Enriching the mind, body and spirit of its 425 residents was just one of the objectives this Continuing Care Retirement Community (CCRC) sought to accomplish by adding a new wellness center to its 44-acre campus. The center features an expanded and more operationally efficient clinic, a new exercise facility and classroom spaces. Residents previously had used exercise equipment in a converted studio apartment that faced a clinic with a waiting room separate from the exam rooms.

The highlight of the center is a new 55' x 24' pool with spa and locker rooms. This feature satisfies residents' demands and improves the competitive edge of their community. Since the existing employee lounge was impacted by the project, the new center planned for an expanded and relocated employee lounge/dining room with individual staff lockers and a separate staff entrance.

Independent living and healthcare residents, as well as staff, enjoy the new activities and programs offered by the center. The director's office is located with views of the pool and exercise room. Internal windows create an open and inviting environment and visually connect the spaces. The CCRC implemented a summer community-outreach program with a local daycare center to provide “water play” activities for school-aged children.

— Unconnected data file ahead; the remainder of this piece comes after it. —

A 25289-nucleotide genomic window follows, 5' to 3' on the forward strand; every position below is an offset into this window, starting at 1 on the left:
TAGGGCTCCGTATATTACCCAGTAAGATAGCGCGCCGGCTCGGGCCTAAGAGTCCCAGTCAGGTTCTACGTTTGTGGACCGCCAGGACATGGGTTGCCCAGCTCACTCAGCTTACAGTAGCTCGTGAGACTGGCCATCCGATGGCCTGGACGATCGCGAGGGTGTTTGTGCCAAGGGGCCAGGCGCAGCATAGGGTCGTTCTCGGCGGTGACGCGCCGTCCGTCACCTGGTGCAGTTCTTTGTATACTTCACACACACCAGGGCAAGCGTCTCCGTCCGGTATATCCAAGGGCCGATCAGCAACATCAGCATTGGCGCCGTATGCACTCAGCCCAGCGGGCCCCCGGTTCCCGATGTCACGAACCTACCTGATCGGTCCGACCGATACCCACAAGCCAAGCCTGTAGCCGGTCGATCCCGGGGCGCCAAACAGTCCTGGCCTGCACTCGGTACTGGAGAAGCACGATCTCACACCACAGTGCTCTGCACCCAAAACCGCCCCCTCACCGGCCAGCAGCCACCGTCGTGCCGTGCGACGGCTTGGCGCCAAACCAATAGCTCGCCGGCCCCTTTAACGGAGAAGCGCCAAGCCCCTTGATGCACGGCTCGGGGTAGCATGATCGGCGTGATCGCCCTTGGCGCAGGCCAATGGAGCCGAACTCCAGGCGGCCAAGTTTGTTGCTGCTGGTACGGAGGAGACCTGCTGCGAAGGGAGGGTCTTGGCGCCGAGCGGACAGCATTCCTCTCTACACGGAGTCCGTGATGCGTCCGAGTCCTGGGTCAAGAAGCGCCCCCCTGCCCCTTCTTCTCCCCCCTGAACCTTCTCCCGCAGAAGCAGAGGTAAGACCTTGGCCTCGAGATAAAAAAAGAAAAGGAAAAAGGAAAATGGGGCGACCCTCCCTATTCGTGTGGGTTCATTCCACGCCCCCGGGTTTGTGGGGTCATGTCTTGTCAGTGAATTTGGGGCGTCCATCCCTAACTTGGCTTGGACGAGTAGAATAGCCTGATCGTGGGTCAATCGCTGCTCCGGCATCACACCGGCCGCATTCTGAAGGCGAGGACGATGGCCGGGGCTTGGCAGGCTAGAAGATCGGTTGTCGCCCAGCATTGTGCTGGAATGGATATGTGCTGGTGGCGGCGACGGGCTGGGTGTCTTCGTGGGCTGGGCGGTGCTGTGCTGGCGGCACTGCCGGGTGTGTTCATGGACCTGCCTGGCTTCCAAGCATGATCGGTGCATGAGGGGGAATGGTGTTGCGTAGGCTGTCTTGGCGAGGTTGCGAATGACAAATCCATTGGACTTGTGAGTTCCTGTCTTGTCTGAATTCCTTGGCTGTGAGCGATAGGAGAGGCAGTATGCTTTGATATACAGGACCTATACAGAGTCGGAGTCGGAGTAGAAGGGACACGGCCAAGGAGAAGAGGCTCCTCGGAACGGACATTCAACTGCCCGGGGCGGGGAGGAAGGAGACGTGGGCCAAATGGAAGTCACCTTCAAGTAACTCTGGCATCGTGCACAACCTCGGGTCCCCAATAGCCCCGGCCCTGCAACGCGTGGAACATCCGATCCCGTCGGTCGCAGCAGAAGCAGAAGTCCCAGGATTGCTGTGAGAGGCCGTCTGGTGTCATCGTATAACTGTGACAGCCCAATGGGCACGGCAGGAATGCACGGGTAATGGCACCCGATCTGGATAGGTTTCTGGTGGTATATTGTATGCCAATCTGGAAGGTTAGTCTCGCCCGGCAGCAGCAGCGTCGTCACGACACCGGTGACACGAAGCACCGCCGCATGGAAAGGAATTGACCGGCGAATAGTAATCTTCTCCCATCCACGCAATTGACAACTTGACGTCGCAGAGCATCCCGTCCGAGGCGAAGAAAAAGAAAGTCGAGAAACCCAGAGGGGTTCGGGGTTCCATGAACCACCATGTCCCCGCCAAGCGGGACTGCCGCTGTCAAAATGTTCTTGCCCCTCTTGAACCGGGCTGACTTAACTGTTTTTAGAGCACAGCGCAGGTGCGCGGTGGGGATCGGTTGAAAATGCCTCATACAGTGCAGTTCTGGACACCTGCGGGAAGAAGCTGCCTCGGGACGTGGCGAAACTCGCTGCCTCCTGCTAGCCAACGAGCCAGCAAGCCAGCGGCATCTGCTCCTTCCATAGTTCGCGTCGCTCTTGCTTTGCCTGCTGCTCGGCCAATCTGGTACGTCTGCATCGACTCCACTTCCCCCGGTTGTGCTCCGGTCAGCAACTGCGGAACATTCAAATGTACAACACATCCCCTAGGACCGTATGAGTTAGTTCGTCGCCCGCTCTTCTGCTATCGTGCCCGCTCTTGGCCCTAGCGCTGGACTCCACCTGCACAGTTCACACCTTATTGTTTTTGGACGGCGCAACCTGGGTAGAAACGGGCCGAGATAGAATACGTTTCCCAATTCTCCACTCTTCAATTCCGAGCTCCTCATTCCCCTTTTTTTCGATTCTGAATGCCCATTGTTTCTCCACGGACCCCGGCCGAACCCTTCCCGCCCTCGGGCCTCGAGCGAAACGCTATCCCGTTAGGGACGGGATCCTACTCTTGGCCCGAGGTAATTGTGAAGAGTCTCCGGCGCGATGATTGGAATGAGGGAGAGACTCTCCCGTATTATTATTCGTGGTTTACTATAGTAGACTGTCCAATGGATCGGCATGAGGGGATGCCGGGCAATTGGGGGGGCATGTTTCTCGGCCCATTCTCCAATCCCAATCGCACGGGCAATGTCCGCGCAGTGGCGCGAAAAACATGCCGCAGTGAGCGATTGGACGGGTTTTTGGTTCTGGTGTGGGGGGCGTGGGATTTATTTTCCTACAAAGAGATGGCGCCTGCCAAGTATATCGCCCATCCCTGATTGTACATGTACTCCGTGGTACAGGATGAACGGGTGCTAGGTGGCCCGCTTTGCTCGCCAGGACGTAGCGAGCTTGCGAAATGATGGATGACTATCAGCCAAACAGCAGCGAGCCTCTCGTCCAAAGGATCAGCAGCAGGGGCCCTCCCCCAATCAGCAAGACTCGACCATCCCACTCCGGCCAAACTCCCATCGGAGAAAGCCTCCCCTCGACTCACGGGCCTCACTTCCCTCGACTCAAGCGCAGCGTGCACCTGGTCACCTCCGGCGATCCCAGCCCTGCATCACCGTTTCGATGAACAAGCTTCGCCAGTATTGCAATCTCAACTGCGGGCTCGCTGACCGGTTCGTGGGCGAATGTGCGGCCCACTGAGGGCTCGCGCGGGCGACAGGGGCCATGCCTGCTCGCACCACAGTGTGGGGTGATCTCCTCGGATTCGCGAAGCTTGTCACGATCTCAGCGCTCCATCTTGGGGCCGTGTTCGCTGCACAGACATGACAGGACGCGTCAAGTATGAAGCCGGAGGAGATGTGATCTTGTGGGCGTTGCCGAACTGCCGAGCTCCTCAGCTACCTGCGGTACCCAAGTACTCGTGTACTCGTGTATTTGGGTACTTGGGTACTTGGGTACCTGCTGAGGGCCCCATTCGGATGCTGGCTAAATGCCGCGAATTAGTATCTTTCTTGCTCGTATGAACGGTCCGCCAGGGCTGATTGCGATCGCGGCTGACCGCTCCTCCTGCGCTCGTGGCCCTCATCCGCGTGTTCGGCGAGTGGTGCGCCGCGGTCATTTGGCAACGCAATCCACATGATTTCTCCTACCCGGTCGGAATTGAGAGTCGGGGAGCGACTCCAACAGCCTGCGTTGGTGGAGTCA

PROJECT CATEGORY New Construction and Renovation (completed March 2001)

CHIEF ADMINISTRATOR Hunsdon Cary III, President, (434) 386-3500

FIRM SFCS, Inc., (540) 344-6664

DESIGN TEAM Gregory A. Jones, AIA, Architectural Design and Structural Engineering (SFCS, Inc.); R.P. Brown, Jr., General Contractor (C.L. Lewis & Company, Inc.); Bill Jennings, MEP Engineering (Kincaid-Jennings); Dick Whiteaker, Pool Consultant (Water Technologies); Ken Carlton, LS, PE, Civil Engineering and Landscape Design (Hurt & Profitt, Inc.)

PHOTOGRAPHY Tim Schoon

BED CAPACITY N/A

TOTAL BUILDING AREA (SQ. FT.) 4,843 renovation; 7,642 new construction

TOTAL LAND AREA N/A

TOTAL COST $260,000 renovation; $1,607,124 new construction

The all-brick exterior complements the existing architecture but adds new elements, such as a copper roof and clerestory windows. The glue-laminated wood roof systems, stainless-steel fasteners and exposed duct work add architectural interest to the interior of the pool area and provide a maintenance-free environment for this high-humidity space.